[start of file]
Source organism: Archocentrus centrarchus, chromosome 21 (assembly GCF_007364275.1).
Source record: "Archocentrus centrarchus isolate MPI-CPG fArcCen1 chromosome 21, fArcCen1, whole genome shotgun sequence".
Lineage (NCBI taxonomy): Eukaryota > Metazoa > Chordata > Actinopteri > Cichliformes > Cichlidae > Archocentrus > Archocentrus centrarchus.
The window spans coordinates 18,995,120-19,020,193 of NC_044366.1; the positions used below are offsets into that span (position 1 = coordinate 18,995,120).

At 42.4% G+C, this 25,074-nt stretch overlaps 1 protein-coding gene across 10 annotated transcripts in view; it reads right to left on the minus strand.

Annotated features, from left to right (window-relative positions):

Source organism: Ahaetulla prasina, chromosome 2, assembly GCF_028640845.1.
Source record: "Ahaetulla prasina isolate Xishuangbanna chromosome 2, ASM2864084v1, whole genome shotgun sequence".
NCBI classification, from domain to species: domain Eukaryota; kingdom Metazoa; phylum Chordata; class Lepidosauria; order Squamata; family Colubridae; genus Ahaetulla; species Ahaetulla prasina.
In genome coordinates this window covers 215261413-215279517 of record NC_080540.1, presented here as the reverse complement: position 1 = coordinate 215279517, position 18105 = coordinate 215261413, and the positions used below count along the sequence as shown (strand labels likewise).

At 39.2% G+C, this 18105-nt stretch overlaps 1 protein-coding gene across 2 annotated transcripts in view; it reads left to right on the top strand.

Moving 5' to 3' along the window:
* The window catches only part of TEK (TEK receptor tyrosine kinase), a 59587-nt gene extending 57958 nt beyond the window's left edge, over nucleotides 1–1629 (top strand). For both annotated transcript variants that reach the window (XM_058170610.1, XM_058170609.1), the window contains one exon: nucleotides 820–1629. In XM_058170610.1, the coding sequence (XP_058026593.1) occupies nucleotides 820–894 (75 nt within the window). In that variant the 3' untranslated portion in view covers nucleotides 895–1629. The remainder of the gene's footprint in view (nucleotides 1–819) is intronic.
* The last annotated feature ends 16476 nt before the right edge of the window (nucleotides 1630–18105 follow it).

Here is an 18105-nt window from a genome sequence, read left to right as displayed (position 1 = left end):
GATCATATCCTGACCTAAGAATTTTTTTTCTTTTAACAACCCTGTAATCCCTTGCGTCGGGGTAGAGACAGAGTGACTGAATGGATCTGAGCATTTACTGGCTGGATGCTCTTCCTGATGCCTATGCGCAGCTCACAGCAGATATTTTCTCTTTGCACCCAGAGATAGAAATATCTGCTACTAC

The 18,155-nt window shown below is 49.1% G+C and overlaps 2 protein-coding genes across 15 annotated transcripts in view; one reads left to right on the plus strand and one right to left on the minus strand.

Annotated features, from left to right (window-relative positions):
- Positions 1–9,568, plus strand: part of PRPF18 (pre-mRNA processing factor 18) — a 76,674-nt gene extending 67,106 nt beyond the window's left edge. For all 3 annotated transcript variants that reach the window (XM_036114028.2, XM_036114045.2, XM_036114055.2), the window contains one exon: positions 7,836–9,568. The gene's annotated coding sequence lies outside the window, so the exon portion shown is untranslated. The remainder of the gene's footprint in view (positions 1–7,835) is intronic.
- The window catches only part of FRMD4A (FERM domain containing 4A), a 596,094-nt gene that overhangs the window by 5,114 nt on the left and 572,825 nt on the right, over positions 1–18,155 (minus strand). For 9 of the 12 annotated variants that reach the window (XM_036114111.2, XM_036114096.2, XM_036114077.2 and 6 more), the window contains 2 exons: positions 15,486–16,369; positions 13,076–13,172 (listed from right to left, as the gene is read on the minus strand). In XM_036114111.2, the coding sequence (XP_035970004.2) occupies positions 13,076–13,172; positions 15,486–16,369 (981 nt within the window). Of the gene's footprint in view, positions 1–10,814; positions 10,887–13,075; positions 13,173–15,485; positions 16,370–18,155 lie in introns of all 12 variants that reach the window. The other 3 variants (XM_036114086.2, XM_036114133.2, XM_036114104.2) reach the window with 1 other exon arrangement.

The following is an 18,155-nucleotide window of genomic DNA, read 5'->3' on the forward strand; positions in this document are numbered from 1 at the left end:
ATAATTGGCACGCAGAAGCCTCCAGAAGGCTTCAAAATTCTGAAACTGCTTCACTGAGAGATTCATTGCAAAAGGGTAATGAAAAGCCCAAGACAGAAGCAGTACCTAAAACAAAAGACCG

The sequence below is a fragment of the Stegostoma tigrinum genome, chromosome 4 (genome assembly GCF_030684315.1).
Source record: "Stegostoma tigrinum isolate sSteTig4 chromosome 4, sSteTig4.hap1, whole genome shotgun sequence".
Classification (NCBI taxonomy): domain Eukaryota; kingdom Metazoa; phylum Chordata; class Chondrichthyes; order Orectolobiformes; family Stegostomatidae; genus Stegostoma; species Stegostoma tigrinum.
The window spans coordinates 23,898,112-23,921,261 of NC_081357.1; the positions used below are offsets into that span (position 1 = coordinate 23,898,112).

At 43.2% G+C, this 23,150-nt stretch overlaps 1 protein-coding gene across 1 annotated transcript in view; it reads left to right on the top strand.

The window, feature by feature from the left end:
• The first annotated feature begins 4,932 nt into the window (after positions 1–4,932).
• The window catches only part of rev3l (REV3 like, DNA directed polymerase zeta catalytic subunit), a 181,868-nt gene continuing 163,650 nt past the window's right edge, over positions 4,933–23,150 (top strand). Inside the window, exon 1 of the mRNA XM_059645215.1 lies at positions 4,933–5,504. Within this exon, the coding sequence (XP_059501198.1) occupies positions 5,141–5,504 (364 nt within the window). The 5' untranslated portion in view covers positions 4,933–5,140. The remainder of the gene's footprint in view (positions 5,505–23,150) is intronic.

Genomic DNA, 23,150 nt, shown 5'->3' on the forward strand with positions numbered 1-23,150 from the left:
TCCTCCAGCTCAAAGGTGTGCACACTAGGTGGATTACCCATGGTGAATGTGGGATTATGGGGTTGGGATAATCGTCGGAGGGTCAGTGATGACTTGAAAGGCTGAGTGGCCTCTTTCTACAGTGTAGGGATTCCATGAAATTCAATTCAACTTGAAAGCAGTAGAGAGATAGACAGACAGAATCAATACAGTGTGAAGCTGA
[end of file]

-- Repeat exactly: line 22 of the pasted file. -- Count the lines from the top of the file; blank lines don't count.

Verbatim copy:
ATAATTGGCACGCAGAAGCCTCCAGAAGGCTTCAAAATTCTGAAACTGCTTCACTGAGAGATTCATTGCAAAAGGGTAATGAAAAGCCCAAGACAGAAGCAGTACCTAAAACAAAAGACCG